6 Admirable Mentorship Programs Helping Students Thrive

For many first-generation college students and young people from marginalized communities, mentorship programs can offer essential support through the application process, as well as throughout higher education. If your parents did not receive postsecondary degrees, or you attend high school in an area with limited resources for guidance, such initiatives can be necessary for clearing the obstacles to success. In no particular order, this list explores organizations that are helping students reach their academic and career goals.

Kicking off our list at #1, College Possible offers an intensive curriculum of coaching and support designed to help students from low-income backgrounds apply to, and succeed at, institutions of higher learning. The organization began to come together in 1999, when founder Jim McCorkell, a first-generation college graduate, had the idea to develop a mentoring program for young people facing challenges similar to his own.

Launched in Minnesota, the group now has offices in cities across the United States. Its programming is built around four pillars: coaching for high school and college students by AmeriCorps and VISTA volunteers; a research-based curriculum; a large network of peer supporters; and a commitment to students' college success.

#2 is Moneythink. Established in the wake of the 2008 financial crisis, this nonprofit was built by a group of students who wanted to develop tools that could provide guidance on financial matters to young adults applying for postsecondary education. As they see it, many of the economic challenges faced by students and recent grads can be addressed by offering clearer information about money.

Moneythink's college financial coaches support students through the application process and the transition that follows, primarily through texts and phone calls. The group also works on designing tools and services that make information accessible to resource-strapped families. For instance, the DecidED app is built to translate award letters into more clearly understandable cost breakdowns.

The #3 entry is Braven. It was launched in 2013 by Teach for America employee Aimee Eubanks Davis, who wanted to fix the education-to-employment gap she saw facing many promising young people. The group's mission is to empower matriculants and recent grads from underrepresented communities with the skills and networks they need to transition from college to strong first jobs.

Partnering with large public universities, the nonprofit works to bring career education into the undergraduate experience for low-income and first-generation college students. It also connects its participants, who are often isolated on campus, with a network of supporters and a sense of belonging.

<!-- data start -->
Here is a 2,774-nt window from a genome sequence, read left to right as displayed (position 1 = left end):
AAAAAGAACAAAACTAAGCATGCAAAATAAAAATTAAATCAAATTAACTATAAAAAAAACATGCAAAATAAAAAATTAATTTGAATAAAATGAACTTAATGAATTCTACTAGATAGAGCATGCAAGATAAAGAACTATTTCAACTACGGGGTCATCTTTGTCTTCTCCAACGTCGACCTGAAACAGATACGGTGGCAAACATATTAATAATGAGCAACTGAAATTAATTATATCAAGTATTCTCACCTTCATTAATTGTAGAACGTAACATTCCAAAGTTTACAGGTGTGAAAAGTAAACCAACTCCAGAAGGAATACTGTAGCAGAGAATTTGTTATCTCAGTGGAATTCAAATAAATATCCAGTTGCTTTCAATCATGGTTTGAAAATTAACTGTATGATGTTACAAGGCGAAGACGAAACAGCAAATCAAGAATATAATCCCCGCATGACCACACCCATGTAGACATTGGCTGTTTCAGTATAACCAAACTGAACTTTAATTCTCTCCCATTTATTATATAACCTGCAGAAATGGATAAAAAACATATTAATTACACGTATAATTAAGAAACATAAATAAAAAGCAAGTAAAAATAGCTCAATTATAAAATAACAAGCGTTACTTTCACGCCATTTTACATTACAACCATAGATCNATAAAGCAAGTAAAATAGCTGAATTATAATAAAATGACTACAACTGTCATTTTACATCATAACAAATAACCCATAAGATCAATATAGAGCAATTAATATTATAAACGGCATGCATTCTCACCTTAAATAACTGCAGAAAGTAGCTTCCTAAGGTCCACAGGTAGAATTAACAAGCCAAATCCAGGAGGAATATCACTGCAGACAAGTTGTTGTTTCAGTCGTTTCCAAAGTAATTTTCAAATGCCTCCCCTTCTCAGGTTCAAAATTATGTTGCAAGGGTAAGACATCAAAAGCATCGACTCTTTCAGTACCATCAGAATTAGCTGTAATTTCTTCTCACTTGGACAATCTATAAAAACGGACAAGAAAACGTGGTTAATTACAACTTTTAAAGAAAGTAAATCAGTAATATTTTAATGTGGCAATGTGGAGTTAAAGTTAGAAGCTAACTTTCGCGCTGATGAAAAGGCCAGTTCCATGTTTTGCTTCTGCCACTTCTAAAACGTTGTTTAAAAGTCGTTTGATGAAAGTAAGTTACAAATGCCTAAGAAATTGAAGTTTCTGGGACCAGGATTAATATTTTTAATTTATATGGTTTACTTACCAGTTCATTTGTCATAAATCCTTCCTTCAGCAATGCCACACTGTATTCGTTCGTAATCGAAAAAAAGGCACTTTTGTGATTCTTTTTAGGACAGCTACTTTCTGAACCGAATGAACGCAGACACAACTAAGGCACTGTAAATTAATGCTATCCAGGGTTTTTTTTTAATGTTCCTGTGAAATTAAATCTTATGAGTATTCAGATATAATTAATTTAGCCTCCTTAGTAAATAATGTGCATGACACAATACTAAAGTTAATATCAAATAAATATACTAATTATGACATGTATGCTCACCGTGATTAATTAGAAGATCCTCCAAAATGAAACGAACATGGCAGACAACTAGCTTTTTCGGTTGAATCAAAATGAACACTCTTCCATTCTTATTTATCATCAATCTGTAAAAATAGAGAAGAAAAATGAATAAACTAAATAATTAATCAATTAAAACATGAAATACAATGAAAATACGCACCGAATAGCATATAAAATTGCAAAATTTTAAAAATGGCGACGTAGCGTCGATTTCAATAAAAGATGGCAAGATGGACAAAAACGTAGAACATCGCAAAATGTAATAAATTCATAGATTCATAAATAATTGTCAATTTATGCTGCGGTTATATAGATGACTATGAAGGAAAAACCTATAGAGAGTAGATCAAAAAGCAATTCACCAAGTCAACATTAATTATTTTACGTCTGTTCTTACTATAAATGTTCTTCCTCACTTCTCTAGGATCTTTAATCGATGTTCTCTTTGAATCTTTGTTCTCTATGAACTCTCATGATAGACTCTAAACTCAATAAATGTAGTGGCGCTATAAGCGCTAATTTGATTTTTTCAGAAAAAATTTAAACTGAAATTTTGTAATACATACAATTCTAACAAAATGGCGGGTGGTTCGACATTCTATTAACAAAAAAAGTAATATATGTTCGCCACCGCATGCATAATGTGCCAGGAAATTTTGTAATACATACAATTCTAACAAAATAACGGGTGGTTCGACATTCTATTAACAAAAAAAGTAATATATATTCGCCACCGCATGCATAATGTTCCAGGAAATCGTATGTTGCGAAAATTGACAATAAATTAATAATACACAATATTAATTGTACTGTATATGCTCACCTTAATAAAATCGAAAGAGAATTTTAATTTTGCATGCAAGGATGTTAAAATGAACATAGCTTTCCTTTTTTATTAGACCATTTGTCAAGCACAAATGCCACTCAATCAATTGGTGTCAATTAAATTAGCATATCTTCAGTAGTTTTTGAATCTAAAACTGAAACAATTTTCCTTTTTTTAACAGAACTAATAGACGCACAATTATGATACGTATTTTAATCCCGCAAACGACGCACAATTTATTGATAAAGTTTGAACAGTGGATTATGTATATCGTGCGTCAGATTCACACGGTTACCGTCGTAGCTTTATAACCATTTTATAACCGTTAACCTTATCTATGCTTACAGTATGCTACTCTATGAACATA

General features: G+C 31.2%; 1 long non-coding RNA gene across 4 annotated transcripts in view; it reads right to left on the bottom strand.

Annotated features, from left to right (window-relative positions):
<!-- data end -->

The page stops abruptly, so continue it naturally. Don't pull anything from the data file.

For #4, we have International College Counselors, which was founded by college counseling expert Mandee Heller Adler. The organization was born out of the frustration her friends and family experienced while trying to navigate the admissions process with their children. In 2004, she established the company to provide effective strategies for those trying to get into schools of all kinds.

International College Counselors takes a one-on-one approach to advising. Some of the services offered include the creation of plans for coursework and extracurricular activities, the identification of schools that fit a student's interests and needs, and preparation for tests, interviews, essays, and campus visits.

Coming in at #5, iMentor aims to build relationships that empower first-generation students from low-income communities to graduate high school, succeed in college, and achieve their ambitions. With offices in New York, Chicago, the San Francisco Bay Area, and Baltimore, it expands its reach by partnering with local nonprofits that implement its model in their own communities.

The group recruits thousands of volunteers every year, and assigns each to a high school student they will mentor for at least three years. A curriculum is provided, as are check-ins with program staff who work to ensure the success of every student. These strong, individualized relationships allow mentors to develop a holistic sense of their mentee's unique talents.

Concluding our list in the #6 spot is the Midnight Golf Program. This organization is designed to equip determined young adults with life skills training, proactive coaching, long-term mentoring, and golf education, in order to help them succeed in college, their careers, and beyond.

Based in Detroit, MGP's flagship offering is a thirty-week high school empowerment program, which provides support from mentors and peers, as well as educational sessions on a wide variety of topics. There is also a curriculum for college prep that includes a road trip combining campus visits, cultural exposure, and golfing.